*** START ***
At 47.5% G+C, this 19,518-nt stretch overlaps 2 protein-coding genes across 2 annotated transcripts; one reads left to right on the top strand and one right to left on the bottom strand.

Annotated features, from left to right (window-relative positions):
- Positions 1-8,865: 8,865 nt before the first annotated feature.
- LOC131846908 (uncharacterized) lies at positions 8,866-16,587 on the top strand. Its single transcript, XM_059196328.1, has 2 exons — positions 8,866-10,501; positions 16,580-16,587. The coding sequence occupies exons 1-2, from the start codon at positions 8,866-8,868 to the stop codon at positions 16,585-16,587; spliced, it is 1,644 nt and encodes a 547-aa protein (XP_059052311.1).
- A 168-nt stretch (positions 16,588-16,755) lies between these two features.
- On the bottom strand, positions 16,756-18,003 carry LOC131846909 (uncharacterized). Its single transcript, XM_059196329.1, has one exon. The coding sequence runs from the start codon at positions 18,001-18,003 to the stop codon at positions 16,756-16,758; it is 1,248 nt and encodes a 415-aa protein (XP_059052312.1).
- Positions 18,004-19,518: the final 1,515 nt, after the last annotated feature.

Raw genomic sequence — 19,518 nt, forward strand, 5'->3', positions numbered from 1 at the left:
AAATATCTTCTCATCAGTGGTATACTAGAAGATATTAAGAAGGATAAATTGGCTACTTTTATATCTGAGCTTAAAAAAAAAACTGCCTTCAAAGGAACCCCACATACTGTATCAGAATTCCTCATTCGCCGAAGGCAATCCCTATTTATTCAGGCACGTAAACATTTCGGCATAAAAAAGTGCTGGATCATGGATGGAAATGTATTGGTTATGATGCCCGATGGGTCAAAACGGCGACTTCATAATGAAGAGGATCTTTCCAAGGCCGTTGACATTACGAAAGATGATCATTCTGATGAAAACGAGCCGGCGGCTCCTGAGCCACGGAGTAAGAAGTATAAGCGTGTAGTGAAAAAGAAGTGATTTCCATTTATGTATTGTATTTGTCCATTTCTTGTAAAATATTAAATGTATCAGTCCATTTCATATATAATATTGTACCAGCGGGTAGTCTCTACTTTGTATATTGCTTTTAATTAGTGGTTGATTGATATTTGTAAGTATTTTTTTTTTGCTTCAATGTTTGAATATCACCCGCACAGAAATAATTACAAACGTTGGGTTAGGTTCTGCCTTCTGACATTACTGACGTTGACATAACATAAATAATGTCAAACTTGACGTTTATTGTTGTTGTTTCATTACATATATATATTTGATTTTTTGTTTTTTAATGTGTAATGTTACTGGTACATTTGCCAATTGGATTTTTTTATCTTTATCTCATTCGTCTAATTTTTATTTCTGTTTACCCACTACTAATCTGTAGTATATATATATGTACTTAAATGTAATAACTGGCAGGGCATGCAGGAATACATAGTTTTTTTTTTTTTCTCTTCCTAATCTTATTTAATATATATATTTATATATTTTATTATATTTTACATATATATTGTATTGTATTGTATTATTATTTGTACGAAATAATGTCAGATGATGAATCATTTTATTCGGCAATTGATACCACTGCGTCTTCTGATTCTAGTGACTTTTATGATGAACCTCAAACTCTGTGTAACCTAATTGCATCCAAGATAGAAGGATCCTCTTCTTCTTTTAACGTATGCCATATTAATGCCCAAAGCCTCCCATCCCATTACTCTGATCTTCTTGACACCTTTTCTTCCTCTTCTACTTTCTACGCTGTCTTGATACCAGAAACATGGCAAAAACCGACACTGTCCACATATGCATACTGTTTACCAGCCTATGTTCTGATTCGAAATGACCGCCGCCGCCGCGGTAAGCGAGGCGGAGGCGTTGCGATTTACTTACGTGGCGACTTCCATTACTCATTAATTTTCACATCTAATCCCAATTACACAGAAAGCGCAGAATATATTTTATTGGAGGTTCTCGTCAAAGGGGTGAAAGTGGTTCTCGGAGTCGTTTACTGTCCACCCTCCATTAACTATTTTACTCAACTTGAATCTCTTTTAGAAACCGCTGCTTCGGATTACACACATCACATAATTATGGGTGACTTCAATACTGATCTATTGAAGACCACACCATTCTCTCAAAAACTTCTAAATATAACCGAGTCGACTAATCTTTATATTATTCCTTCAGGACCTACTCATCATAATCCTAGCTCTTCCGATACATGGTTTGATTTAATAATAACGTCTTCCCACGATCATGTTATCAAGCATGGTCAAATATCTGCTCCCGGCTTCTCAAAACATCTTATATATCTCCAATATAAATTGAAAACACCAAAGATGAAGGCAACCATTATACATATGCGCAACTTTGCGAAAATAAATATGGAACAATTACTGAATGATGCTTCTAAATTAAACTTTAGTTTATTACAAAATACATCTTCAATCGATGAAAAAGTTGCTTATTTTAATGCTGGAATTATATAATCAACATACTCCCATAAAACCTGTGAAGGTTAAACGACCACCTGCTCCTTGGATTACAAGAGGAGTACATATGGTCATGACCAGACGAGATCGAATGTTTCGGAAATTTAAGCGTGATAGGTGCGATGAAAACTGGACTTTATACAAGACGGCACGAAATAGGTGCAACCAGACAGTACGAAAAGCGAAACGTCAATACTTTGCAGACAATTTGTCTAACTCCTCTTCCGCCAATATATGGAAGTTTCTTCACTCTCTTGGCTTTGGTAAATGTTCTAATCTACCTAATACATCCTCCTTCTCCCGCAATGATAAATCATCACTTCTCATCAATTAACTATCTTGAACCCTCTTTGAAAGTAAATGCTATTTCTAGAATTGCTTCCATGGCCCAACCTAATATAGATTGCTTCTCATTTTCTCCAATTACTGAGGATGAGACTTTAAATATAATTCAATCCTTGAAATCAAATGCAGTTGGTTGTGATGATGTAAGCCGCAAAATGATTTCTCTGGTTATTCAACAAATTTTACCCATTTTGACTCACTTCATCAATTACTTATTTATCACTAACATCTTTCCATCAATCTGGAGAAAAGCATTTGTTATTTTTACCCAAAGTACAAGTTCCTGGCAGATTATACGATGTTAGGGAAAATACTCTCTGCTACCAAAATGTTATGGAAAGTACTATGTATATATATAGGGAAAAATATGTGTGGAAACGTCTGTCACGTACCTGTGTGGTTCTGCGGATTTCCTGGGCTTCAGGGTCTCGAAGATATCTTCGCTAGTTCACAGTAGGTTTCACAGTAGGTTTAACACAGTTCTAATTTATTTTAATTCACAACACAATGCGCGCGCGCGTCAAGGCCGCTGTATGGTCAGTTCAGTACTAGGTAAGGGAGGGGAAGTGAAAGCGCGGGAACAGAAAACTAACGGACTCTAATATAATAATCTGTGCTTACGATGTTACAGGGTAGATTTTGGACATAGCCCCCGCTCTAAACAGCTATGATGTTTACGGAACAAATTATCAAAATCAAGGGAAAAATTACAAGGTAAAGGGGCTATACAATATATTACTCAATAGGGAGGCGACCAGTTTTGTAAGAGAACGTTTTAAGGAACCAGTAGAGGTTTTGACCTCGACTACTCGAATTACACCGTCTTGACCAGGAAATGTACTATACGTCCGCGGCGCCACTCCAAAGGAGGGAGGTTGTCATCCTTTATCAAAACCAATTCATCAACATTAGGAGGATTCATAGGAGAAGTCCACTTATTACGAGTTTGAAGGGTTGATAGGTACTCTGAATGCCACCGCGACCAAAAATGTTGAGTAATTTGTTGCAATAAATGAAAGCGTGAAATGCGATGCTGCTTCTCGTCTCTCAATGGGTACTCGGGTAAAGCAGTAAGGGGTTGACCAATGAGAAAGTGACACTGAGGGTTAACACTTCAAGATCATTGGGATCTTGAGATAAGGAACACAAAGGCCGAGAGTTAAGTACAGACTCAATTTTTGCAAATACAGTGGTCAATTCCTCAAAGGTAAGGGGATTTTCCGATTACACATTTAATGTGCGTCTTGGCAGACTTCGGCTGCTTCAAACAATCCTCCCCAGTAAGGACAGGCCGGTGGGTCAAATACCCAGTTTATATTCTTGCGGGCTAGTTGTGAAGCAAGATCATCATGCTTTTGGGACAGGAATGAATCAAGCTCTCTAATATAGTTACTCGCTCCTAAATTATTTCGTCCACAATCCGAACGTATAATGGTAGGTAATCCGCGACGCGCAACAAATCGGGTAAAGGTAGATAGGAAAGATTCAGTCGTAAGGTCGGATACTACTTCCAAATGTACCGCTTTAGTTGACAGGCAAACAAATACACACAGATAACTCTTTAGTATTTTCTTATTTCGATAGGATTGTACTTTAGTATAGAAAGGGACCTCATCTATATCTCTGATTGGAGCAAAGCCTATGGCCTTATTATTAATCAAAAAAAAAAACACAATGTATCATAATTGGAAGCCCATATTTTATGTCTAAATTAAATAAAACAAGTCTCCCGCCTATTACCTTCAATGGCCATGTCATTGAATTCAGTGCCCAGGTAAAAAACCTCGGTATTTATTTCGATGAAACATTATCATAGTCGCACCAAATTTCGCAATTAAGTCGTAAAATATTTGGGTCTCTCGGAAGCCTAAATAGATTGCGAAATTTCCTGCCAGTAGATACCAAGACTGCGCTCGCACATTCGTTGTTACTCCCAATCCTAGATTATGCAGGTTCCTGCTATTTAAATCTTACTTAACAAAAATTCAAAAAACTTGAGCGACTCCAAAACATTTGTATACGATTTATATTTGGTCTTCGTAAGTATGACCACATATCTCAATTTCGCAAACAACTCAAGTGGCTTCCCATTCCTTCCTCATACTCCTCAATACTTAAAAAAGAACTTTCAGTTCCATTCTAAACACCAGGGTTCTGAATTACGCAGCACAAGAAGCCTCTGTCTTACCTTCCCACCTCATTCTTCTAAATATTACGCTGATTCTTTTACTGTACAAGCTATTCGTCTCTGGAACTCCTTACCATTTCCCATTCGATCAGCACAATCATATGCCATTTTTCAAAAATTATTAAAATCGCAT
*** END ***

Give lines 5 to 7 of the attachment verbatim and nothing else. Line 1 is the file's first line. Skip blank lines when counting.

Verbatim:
- A 168-nt stretch (positions 16,588-16,755) lies between these two features.
- On the bottom strand, positions 16,756-18,003 carry LOC131846909 (uncharacterized). Its single transcript, XM_059196329.1, has one exon. The coding sequence runs from the start codon at positions 18,001-18,003 to the stop codon at positions 16,756-16,758; it is 1,248 nt and encodes a 415-aa protein (XP_059052312.1).
- Positions 18,004-19,518: the final 1,515 nt, after the last annotated feature.